B3

Niacin, niacinamide

B5

Pantothenic acid, calcium pantothenate

B6

Pyridoxine, pyridoxamine, and pyridoxa

B7

Biotin

B9

Folic acid**, multiple naturally-occurring folates

B12

hydroxocobalamin, methylcobalamin, cyanocobalamin**

C

Ascorbic acid, deoxyascorbic acid, multiple synthetic forms

* US defines declarable vitamin E as α-tocopherol.1 Other countries may include up to seven additional forms.

**synthetic form commonly used as fortifying agent

*** for pet foods

Starting in 2020, the new FDA Nutritional Facts Panel expanded the number of allowable forms of vitamin A to four by adding alpha-carotene and beta-cryptoxanthin.1 Analysing these four forms requires two or even three different analytical methods to accurately measure them, and thus, accurately report the total amount of vitamin A. Knowledge of the different forms either directly or by examining the ingredient vitamin sources will allow the proper methods to be performed. If the forms of vitamin A are unknown by the lab, then all the approved methods will need to be used to assure accurate results.

An interesting analytical challenge still exists for measuring vitamin E in foods.

An interesting analytical challenge still exists for measuring vitamin E in foods. In the US, the FDA defines declarable vitamin E as alpha‑tocopherol where there is both a very bioactive naturally‑occurring form, and a less bioactive man‑made form.1 The FDA requires manufacturers to make and keep written records to verify the amount of both forms1 because there is no recognised analytical method that differentiates between the two. Until a method is developed and internationally recognised, the lab needs to have access to those records to properly calculate the amount placed in a nutritional facts panel.

Sample handling

Understanding the vitamin forms also allows the laboratory to select the appropriate sample preparation protocols to assure the vitamins are fully collected while maintaining their integrity. The basic scheme for sample preparation is depicted in Figure 1.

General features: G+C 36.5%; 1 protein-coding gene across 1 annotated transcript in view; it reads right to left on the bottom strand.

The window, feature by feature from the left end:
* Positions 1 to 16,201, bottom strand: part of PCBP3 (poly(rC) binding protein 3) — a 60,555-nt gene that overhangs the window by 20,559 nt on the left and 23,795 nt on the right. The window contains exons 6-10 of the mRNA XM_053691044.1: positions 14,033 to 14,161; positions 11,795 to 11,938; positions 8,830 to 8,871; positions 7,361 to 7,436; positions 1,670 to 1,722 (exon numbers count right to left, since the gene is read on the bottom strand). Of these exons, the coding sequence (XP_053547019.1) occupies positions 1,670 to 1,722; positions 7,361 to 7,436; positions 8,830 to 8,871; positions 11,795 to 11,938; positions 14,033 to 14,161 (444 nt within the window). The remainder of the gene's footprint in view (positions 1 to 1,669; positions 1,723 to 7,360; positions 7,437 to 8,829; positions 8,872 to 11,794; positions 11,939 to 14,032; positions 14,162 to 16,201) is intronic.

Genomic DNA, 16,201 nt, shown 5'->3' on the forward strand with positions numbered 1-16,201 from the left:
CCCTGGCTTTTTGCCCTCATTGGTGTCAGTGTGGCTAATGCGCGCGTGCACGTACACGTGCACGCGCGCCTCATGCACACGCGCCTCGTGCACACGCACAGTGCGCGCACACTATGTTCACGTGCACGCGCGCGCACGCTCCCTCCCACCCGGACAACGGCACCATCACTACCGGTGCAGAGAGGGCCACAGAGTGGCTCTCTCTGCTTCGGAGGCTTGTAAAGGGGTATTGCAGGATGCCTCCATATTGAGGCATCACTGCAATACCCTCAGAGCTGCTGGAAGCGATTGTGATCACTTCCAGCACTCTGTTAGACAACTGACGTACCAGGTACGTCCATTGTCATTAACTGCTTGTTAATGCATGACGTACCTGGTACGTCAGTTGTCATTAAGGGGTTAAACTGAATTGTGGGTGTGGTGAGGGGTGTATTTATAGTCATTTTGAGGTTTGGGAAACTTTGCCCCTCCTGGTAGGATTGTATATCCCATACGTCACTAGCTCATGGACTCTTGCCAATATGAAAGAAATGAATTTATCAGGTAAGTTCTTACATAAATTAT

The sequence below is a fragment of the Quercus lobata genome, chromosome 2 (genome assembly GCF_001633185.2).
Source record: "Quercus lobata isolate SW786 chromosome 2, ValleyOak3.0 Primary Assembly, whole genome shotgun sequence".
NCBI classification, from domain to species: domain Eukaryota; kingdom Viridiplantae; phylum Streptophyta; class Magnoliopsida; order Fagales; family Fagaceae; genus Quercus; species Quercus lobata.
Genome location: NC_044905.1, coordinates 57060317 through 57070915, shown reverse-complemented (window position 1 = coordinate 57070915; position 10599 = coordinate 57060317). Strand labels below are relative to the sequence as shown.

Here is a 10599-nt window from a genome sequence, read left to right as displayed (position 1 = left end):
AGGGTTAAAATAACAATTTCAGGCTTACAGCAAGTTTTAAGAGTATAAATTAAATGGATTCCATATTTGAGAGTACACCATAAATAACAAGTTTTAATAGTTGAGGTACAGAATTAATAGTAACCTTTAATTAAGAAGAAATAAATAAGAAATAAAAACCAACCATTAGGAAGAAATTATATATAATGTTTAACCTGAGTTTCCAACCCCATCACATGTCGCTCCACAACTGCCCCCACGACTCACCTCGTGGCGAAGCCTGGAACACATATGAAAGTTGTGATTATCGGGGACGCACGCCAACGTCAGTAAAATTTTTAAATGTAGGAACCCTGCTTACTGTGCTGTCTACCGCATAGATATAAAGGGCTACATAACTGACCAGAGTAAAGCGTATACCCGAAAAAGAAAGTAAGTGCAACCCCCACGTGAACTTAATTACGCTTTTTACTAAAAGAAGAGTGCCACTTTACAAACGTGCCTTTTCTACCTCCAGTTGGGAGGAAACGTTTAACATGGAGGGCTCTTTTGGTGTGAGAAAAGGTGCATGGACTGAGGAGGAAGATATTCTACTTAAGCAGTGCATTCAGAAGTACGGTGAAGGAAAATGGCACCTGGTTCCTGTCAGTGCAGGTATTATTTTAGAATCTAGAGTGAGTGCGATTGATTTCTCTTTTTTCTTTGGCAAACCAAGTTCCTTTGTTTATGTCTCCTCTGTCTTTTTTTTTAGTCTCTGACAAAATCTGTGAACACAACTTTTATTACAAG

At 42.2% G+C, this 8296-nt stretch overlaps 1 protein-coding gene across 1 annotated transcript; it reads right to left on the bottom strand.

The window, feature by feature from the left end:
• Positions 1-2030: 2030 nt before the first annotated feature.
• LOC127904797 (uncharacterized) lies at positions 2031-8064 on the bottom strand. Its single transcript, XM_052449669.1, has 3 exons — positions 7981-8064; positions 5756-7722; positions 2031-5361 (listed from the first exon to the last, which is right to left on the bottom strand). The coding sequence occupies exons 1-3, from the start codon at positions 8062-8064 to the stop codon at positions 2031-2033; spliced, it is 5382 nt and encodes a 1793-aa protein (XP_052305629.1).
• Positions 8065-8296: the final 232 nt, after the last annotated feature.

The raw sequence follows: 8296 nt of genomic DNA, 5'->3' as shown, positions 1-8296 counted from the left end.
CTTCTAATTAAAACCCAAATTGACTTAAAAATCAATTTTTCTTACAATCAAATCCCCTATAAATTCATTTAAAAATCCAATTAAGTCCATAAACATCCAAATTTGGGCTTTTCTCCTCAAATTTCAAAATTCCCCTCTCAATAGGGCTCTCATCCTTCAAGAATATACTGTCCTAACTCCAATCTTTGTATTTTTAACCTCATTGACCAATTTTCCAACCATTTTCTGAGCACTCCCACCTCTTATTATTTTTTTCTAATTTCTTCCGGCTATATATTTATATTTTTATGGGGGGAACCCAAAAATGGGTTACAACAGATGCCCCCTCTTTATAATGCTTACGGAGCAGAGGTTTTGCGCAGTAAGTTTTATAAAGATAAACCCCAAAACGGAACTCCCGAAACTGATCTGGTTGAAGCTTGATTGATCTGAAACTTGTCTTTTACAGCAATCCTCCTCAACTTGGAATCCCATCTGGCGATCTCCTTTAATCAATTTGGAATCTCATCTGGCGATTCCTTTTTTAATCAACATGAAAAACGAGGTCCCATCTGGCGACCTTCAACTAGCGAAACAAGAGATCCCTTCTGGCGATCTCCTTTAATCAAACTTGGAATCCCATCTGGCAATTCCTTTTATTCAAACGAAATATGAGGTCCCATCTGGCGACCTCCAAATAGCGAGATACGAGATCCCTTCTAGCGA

As described above, analytical methods measure one, several, or all of a vitamin’s forms. Isolating these form(s), as shown in Figure 1, requires extracting the targeted forms into a solvent compatible with the measurement instrument while maintaining the vitamin’s integrity by being at the proper pH and limiting degradation factors such as oxygen, light and certain metals.

Communication between a laboratory and product developers/assessors is needed to select the appropriate testing protocols to accurately and defensibly measure vitamin levels in foods.

In addition to understanding the vitamin forms in the food, the laboratory must know if the vitamins are encapsulated. This encapsulation helps protect the vitamin from degradation by shielding the vitamin from degradation factors during the food’s production. From the laboratory perspective, the type of encapsulation may require modifying the laboratory’s sample prep protocol.

table

Figure 1: Sample preparation for analytical measurement

Samples submitted for testing must be properly handled because some vitamins will degrade due to temperature, exposure to oxygen and/or light, pH, and other conditions that may or may not be easily controlled. The proper storage and handling conditions depend on the vitamin forms present in the food and on the food itself, notably if the food is dried, solid, or liquid.

Special care must be taken when the submitted sample is homogenised by grinding or blending, since this could introduce heat or oxygen, which may degrade the vitamins. This step is even more critical since only a sub-sample of the original sample, sometimes as low as 0.5g, will be used in the analytical measurement. Recommended handling conditions include keeping the sample cold or frozen and protected from light and air with appropriate packaging.